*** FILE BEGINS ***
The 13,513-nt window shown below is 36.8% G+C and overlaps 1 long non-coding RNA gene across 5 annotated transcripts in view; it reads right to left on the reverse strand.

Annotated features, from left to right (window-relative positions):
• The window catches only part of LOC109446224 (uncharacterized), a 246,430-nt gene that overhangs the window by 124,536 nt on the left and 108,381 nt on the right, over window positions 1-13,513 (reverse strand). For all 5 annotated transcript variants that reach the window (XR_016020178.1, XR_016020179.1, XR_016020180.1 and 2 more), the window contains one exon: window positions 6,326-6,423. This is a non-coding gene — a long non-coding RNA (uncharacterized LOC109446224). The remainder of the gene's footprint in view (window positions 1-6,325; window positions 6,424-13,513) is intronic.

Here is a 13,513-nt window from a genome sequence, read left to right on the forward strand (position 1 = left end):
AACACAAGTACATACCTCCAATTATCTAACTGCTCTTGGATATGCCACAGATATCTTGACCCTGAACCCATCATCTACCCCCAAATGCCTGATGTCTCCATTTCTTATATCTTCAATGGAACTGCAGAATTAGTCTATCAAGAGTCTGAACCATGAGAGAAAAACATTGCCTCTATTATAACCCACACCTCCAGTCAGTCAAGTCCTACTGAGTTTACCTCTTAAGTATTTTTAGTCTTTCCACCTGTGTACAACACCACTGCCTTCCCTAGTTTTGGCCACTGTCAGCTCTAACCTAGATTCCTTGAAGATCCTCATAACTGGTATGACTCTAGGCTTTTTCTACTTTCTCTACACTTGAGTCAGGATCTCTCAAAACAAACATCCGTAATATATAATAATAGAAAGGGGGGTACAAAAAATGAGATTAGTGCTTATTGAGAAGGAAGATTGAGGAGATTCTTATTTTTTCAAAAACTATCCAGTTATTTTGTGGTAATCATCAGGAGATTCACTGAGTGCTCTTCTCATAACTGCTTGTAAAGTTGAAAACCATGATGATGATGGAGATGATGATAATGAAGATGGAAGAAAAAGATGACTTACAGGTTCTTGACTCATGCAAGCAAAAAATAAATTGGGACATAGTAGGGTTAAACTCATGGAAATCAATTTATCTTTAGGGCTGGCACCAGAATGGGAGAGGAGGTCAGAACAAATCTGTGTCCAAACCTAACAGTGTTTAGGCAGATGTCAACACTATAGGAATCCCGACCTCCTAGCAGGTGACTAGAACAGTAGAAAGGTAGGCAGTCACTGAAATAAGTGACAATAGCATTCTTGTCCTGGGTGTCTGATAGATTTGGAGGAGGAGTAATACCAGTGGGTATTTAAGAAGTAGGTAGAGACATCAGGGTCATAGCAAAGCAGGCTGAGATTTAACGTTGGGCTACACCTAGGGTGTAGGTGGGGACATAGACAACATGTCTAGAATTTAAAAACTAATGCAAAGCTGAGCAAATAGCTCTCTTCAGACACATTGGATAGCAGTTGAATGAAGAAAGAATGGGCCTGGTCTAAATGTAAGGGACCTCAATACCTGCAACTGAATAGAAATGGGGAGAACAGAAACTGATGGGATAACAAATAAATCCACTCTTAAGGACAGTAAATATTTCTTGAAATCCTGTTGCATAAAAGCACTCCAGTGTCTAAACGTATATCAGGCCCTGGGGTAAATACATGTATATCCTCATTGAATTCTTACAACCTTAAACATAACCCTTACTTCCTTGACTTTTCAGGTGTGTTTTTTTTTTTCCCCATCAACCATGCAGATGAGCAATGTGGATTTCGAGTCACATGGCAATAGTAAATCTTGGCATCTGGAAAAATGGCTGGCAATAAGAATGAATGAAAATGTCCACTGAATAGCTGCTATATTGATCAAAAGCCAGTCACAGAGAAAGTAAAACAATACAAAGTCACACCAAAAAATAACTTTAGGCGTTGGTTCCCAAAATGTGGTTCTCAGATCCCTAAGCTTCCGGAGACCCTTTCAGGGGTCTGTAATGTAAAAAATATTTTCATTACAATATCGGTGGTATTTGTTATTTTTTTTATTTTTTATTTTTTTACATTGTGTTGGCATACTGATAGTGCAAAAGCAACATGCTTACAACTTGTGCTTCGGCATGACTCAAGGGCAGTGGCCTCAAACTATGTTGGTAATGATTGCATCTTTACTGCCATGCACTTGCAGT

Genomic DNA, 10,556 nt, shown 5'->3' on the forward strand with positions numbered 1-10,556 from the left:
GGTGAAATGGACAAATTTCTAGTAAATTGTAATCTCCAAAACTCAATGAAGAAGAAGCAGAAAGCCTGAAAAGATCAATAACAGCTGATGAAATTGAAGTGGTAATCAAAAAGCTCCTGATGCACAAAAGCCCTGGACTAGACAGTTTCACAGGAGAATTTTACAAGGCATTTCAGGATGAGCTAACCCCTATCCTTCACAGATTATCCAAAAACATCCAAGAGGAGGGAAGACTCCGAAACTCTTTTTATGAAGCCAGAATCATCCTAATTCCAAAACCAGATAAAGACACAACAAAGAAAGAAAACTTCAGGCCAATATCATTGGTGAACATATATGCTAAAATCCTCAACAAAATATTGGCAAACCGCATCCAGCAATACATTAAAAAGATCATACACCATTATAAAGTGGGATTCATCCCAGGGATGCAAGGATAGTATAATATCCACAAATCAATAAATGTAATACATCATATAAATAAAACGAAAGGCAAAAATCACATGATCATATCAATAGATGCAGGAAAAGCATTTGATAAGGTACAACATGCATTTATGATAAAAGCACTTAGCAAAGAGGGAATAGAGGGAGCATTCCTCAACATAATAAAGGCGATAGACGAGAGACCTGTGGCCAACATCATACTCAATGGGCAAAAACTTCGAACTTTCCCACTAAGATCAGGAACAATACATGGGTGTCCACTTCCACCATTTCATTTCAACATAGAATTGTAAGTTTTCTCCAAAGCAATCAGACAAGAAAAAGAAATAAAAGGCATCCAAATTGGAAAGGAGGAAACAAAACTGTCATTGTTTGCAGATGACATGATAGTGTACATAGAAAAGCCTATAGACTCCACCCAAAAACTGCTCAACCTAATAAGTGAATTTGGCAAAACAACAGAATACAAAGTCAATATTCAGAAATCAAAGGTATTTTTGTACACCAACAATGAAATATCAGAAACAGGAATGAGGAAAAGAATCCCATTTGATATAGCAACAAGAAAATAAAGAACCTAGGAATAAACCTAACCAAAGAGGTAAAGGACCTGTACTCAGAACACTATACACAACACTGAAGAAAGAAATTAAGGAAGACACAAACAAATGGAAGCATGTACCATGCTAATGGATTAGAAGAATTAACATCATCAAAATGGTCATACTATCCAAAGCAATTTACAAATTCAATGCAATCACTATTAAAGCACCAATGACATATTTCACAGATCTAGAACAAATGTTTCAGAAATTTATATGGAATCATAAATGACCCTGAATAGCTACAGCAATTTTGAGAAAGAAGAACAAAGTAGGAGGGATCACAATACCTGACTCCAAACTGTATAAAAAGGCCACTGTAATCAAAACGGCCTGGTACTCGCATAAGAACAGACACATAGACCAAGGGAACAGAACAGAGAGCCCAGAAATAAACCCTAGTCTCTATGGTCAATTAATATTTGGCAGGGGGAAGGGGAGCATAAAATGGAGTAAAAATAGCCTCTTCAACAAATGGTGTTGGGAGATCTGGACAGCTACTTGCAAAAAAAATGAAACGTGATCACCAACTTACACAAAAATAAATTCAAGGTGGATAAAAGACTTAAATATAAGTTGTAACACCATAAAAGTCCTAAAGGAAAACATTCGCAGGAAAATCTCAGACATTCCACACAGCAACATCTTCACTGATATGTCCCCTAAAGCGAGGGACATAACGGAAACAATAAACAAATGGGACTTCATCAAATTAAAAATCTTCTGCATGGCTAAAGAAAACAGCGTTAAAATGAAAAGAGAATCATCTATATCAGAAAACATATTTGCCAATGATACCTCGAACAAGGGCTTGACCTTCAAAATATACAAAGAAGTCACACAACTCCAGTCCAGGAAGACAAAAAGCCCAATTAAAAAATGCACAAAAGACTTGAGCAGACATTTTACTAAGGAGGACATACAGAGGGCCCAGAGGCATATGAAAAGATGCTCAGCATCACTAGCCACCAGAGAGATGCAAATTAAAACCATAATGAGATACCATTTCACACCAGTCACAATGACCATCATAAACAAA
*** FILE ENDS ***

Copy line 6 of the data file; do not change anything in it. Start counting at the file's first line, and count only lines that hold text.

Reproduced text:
Genomic DNA, 10,556 nt, shown 5'->3' on the forward strand with positions numbered 1-10,556 from the left: